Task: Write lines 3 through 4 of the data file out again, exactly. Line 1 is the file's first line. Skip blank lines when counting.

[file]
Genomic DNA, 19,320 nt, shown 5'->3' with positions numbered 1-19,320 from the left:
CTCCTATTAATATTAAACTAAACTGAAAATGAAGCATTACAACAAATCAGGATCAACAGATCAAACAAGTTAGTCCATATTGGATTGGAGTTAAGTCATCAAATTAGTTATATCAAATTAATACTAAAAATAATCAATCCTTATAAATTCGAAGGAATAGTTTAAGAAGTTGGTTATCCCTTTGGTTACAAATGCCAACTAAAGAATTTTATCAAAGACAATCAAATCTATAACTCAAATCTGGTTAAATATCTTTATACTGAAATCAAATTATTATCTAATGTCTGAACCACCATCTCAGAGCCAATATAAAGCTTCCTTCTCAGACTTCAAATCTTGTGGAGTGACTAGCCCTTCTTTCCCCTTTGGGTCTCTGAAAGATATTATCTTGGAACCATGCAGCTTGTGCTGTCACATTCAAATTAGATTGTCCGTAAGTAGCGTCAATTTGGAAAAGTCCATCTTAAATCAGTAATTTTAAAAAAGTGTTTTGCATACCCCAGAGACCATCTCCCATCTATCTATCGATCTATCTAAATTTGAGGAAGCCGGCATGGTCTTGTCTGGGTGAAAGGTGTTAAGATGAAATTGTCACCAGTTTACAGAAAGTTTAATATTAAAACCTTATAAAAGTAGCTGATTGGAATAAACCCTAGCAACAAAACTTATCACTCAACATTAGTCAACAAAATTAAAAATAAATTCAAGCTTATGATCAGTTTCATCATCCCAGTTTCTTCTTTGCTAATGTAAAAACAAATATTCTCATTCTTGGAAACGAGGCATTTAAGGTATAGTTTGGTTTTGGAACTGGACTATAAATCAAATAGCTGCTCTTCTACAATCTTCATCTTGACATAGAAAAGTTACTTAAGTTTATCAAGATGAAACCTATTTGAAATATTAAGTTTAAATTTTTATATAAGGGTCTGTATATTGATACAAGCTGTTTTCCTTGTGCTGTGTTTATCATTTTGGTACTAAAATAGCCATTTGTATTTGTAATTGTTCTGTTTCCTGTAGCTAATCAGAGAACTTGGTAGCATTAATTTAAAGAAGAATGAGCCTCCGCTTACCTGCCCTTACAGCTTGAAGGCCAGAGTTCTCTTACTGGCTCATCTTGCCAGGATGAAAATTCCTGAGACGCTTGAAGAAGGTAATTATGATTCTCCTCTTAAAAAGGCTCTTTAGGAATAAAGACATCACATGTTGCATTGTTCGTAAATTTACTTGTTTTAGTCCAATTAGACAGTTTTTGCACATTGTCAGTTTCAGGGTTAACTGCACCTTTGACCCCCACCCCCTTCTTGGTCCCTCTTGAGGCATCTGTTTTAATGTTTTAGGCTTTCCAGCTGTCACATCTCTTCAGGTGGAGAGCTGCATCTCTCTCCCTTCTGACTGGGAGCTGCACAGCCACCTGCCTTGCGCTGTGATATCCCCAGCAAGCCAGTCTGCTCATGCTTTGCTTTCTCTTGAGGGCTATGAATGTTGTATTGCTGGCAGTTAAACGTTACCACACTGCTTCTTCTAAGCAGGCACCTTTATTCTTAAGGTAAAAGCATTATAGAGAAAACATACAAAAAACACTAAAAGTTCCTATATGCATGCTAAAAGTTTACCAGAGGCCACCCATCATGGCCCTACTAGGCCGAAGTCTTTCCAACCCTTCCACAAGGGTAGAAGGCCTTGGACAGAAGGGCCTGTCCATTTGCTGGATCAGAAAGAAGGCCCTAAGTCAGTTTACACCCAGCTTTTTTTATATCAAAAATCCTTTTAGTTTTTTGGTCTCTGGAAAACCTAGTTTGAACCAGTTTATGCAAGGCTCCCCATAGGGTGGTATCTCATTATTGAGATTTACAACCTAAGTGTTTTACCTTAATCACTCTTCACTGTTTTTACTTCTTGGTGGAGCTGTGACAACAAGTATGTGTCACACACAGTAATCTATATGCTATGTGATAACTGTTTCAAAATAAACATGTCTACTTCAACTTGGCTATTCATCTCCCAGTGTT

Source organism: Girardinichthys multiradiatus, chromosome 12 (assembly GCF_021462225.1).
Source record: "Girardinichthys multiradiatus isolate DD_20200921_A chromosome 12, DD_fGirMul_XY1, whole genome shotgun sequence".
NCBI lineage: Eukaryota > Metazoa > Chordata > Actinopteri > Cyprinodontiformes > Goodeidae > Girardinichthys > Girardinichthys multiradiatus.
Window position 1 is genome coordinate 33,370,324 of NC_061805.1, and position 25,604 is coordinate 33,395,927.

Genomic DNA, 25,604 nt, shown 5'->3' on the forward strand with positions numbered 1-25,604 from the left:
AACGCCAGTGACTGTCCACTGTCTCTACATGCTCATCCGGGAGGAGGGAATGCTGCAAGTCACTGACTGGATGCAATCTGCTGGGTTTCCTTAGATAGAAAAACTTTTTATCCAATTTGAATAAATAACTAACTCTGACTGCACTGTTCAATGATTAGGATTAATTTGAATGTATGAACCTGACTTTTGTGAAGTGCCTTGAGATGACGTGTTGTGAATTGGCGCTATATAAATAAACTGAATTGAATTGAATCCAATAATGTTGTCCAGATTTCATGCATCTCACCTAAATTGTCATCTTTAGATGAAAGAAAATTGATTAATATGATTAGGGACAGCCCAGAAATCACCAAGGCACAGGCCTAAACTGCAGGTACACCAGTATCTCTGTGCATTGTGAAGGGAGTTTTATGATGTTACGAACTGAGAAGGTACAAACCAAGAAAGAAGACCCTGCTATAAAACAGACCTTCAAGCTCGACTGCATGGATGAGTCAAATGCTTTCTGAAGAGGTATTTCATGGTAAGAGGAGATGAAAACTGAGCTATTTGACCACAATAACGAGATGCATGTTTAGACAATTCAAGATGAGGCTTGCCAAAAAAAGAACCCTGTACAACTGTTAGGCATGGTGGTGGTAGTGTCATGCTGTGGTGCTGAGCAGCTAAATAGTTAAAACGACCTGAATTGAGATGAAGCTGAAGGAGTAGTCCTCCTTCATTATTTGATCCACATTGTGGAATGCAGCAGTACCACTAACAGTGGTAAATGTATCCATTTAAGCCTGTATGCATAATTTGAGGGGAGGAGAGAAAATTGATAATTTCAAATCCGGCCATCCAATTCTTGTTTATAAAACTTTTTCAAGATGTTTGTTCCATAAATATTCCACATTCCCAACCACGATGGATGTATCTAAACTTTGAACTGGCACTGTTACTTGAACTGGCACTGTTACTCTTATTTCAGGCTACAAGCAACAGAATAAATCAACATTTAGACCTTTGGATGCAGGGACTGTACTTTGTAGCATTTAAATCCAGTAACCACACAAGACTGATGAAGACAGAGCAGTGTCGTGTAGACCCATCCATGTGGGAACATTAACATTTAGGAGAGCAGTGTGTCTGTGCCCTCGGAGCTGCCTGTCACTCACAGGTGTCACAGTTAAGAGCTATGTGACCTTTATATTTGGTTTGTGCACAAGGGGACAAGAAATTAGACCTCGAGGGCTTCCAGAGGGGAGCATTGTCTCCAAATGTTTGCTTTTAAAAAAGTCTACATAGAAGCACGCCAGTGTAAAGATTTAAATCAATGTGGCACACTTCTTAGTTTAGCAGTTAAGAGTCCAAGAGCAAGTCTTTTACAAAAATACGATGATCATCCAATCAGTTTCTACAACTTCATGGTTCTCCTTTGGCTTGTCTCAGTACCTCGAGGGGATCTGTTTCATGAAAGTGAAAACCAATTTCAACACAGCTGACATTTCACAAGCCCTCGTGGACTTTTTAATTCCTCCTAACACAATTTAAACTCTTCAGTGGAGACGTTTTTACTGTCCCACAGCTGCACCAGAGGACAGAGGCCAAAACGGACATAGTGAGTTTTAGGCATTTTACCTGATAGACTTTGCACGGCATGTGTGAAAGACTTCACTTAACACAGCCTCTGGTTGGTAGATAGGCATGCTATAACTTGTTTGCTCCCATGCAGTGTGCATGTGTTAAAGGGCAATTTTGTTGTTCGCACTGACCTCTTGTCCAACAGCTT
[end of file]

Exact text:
Source organism: Girardinichthys multiradiatus, chromosome 12 (assembly GCF_021462225.1).
Source record: "Girardinichthys multiradiatus isolate DD_20200921_A chromosome 12, DD_fGirMul_XY1, whole genome shotgun sequence".